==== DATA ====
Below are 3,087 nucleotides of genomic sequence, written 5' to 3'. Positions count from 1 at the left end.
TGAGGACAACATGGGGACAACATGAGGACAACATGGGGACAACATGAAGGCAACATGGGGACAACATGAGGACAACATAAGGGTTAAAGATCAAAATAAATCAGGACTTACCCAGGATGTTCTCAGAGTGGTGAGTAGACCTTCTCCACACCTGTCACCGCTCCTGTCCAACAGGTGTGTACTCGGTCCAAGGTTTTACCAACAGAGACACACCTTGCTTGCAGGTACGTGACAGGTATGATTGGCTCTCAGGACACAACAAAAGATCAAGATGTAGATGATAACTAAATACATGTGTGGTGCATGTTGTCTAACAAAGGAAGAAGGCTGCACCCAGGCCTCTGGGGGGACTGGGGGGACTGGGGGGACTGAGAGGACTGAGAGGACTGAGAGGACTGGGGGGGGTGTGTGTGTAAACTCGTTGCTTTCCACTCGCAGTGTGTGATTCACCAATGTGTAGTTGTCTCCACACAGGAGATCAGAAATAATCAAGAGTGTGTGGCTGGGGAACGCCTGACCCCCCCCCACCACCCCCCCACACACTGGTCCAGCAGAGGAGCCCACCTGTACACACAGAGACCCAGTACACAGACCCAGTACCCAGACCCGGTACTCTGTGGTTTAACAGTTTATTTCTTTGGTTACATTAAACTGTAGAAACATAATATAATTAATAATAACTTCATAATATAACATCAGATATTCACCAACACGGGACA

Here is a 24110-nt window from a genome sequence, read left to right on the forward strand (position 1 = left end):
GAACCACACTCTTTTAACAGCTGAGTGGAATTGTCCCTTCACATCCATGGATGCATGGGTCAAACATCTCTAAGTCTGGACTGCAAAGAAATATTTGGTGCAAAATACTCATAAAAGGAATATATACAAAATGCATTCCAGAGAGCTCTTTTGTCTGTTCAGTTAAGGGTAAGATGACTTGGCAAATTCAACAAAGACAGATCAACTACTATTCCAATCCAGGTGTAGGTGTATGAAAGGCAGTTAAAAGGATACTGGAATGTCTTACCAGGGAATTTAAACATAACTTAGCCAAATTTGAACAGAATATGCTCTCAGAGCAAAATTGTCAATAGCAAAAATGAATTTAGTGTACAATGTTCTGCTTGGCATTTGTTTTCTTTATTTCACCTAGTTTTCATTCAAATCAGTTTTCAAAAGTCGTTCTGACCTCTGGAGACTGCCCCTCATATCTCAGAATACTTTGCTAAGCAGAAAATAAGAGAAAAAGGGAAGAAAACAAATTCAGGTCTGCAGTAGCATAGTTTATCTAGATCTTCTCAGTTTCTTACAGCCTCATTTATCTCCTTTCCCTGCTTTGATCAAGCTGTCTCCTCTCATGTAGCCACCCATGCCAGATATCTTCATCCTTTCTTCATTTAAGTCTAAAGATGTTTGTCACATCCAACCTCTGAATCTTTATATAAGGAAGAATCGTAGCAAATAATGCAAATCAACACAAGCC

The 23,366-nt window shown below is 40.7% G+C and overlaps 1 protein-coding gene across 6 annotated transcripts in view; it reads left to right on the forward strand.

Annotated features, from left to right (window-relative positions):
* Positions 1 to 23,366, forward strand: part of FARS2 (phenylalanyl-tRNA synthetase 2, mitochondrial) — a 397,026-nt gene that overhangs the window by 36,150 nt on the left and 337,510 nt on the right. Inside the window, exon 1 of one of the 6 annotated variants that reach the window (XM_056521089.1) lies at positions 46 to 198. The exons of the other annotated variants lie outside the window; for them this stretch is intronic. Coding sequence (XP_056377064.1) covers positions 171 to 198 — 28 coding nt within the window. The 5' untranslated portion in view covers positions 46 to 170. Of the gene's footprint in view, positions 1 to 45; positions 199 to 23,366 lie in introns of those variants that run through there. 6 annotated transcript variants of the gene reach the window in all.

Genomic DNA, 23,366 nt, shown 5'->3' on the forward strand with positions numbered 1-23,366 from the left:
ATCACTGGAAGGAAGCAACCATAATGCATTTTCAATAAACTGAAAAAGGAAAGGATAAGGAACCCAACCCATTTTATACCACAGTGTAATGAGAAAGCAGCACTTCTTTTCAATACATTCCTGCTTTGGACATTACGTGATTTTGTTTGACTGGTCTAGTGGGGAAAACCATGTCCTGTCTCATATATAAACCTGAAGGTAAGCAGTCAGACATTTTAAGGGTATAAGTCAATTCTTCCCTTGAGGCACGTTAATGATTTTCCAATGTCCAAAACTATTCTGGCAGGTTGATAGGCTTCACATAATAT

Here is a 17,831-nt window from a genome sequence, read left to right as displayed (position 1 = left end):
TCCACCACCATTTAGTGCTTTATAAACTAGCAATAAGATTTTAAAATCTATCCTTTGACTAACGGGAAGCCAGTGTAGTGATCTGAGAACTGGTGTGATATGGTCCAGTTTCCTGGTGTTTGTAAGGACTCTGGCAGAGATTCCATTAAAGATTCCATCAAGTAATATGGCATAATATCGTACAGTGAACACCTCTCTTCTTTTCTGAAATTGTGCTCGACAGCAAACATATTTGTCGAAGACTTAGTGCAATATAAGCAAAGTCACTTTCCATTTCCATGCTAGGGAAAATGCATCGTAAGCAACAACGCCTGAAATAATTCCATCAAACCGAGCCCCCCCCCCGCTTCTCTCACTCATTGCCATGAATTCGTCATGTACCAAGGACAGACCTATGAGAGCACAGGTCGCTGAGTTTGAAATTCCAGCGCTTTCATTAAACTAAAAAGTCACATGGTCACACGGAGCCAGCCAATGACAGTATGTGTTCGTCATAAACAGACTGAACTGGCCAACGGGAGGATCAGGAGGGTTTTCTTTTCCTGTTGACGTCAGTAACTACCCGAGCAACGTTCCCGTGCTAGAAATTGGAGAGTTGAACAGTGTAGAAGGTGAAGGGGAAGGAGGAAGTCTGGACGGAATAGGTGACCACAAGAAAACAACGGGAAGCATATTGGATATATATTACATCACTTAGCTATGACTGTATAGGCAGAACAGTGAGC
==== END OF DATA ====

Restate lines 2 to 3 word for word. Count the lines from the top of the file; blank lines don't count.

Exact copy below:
TGAGGACAACATGGGGACAACATGAGGACAACATGGGGACAACATGAAGGCAACATGGGGACAACATGAGGACAACATAAGGGTTAAAGATCAAAATAAATCAGGACTTACCCAGGATGTTCTCAGAGTGGTGAGTAGACCTTCTCCACACCTGTCACCGCTCCTGTCCAACAGGTGTGTACTCGGTCCAAGGTTTTACCAACAGAGACACACCTTGCTTGCAGGTACGTGACAGGTATGATTGGCTCTCAGGACACAACAAAAGATCAAGATGTAGATGATAACTAAATACATGTGTGGTGCATGTTGTCTAACAAAGGAAGAAGGCTGCACCCAGGCCTCTGGGGGGACTGGGGGGACTGGGGGGACTGAGAGGACTGAGAGGACTGAGAGGACTGGGGGGGGTGTGTGTGTAAACTCGTTGCTTTCCACTCGCAGTGTGTGATTCACCAATGTGTAGTTGTCTCCACACAGGAGATCAGAAATAATCAAGAGTGTGTGGCTGGGGAACGCCTGACCCCCCCCCACCACCCCCCCACACACTGGTCCAGCAGAGGAGCCCACCTGTACACACAGAGACCCAGTACACAGACCCAGTACCCAGACCCGGTACTCTGTGGTTTAACAGTTTATTTCTTTGGTTACATTAAACTGTAGAAACATAATATAATTAATAATAACTTCATAATATAACATCAGATATTCACCAACACGGGACA

Here is a 24110-nt window from a genome sequence, read left to right on the forward strand (position 1 = left end):